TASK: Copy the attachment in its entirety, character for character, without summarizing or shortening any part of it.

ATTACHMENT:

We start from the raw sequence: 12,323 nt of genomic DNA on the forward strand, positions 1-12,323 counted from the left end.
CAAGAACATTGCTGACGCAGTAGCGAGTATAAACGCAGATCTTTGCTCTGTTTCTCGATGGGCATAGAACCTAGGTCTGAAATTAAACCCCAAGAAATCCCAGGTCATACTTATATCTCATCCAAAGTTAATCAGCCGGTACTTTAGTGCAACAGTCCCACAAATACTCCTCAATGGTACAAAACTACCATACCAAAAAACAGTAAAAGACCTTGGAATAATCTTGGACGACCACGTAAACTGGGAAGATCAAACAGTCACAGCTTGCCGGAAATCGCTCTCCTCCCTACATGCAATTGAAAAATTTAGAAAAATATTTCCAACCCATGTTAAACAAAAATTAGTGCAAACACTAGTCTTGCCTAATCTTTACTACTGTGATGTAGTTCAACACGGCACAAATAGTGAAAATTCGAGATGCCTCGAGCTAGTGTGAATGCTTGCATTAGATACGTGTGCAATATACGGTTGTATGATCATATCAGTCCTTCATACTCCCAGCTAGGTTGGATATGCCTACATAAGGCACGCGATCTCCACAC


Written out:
We start from the raw sequence: 12,323 nt of genomic DNA on the forward strand, positions 1-12,323 counted from the left end.
CAAGAACATTGCTGACGCAGTAGCGAGTATAAACGCAGATCTTTGCTCTGTTTCTCGATGGGCATAGAACCTAGGTCTGAAATTAAACCCCAAGAAATCCCAGGTCATACTTATATCTCATCCAAAGTTAATCAGCCGGTACTTTAGTGCAACAGTCCCACAAATACTCCTCAATGGTACAAAACTACCATACCAAAAAACAGTAAAAGACCTTGGAATAATCTTGGACGACCACGTAAACTGGGAAGATCAAACAGTCACAGCTTGCCGGAAATCGCTCTCCTCCCTACATGCAATTGAAAAATTTAGAAAAATATTTCCAACCCATGTTAAACAAAAATTAGTGCAAACACTAGTCTTGCCTAATCTTTACTACTGTGATGTAGTTCAACACGGCACAAATAGTGAAAATTCGAGATGCCTCGAGCTAGTGTGAATGCTTGCATTAGATACGTGTGCAATATACGGTTGTATGATCATATCAGTCCTTCATACTCCCAGCTAGGTTGGATATGCCTACATAAGGCACGCGATCTCCACAC